Bowie’s alive and kicking on ‘The Next Day’
Published: Wednesday, March 13, 2013
Updated: Thursday, March 14, 2013 01:03
For decades, new-wave/punk rock musical genius David Bowie has been notorious for wild, quirky and expressive production. Possibly one of the hottest icons of the alternative rock genre in the 70s and 80s, Bowie is known for his provocative and occasionally wacky song material and melodies, which always seem to fuse perfectly. Following a 10-year studio break, he is back in the saddle with an undoubtedly new flavor in “The Next Day.” I am unsure whether he’s just following the neo-alternative trend in scratchy musical disarray or perhaps simply experimenting on his own, but the overall product definitely keeps listeners alert and awake.
The title track comes first, bursting with a catchy quality and a lot of angst, although the sentiment is by no means adolescent. Bowie’s vocal quality has changed minimally, sounding as rocker-ish as it was in 1977, but the years in passing are evident. The melody, a collection of stomp-like drums and resonating, whiny electric guitars, is above average. The lyrics, however, are another story. David Bowie is weird; that is no secret. But on this one, he’s thrown even the most well-versed of song analysts for a curve, evolving from “listen to the whores he tells her…he fashions paper sculptures of them” to “here I am not quite dying, my body left to rot in a hollow tree; its branches throwing shadows on the gallows for me.” Let us conclude that it is a “Bowie thing.”
“The Stars (Are Out Tonight)” displays a return to Bowie’s roots. In a metaphoric conversation about galactic beings, he relates humans to stars, highlighting their come-and-go, yet infinite nature. A personal favorite off the EP, this one is classic Bowie: a little more Bob Dylan and a little less Black Keys.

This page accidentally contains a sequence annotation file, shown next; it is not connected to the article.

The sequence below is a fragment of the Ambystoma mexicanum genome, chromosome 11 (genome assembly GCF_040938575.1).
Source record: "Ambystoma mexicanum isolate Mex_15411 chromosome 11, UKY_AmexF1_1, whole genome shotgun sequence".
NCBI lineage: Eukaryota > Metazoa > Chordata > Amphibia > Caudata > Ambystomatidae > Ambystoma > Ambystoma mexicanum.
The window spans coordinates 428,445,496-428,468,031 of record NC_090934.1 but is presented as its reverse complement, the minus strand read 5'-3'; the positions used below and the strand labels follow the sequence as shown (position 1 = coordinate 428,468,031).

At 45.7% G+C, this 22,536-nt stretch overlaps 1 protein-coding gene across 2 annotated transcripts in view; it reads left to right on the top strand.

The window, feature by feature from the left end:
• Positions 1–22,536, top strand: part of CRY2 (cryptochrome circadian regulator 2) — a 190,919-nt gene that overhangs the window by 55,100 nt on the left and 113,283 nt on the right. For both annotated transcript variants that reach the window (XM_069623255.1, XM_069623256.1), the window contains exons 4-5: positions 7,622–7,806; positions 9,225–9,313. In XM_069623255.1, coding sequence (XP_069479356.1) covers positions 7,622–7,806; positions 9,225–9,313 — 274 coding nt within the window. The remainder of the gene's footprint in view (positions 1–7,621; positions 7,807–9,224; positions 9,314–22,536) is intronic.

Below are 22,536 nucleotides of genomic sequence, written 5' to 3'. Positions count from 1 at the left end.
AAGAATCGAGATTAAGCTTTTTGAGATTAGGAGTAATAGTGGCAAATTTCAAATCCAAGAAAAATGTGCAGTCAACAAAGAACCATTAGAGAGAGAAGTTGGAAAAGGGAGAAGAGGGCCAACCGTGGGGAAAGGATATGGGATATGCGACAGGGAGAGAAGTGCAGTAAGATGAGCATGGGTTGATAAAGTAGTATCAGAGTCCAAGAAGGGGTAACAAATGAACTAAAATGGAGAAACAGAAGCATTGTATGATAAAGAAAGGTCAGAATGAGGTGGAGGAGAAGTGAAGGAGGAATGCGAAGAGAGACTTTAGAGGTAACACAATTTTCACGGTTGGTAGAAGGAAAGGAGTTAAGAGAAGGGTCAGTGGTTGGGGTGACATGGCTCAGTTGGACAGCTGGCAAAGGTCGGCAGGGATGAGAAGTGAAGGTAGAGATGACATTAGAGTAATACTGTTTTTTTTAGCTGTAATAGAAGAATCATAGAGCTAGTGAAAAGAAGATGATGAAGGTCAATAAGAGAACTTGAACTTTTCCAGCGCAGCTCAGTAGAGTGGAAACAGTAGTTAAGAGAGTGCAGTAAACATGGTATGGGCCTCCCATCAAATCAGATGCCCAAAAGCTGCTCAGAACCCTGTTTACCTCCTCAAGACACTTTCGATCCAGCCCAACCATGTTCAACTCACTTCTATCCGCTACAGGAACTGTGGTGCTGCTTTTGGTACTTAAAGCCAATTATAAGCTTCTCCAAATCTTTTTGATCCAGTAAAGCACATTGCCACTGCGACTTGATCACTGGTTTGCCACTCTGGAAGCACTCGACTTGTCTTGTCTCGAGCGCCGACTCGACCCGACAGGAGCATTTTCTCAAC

“Where Are We Now” is inarguably the masterpiece song of the collection. Having been out for several months, the soothingly introspective single has the coolest vibe (as well as the coolest corresponding video). Don’t be fooled by the song’s ultra-slow development; Bowie’s musical quality shines through all aspects here.
The album takes a turn for “trippy”-ness on “I’d Rather Be High,” a fairly self-explanatory tune. “I’d rather be high, I’d rather be fly,” Bowie reveals, later pointing out the wastefulness of anything military-related. Overall, it’s a pleasantly pacifistic song.
Although jam-packed with energy, Bowie’s latest work, “The Next Day,” does not always quite balance out the calm and “crazy.” Listeners must take the EP, conceptually, with a grain of salt. A melting pot of sounds and words, there is still no denying the ever-diverse song compilation. All praise and admiration goes to the 66-year-old who still rocks.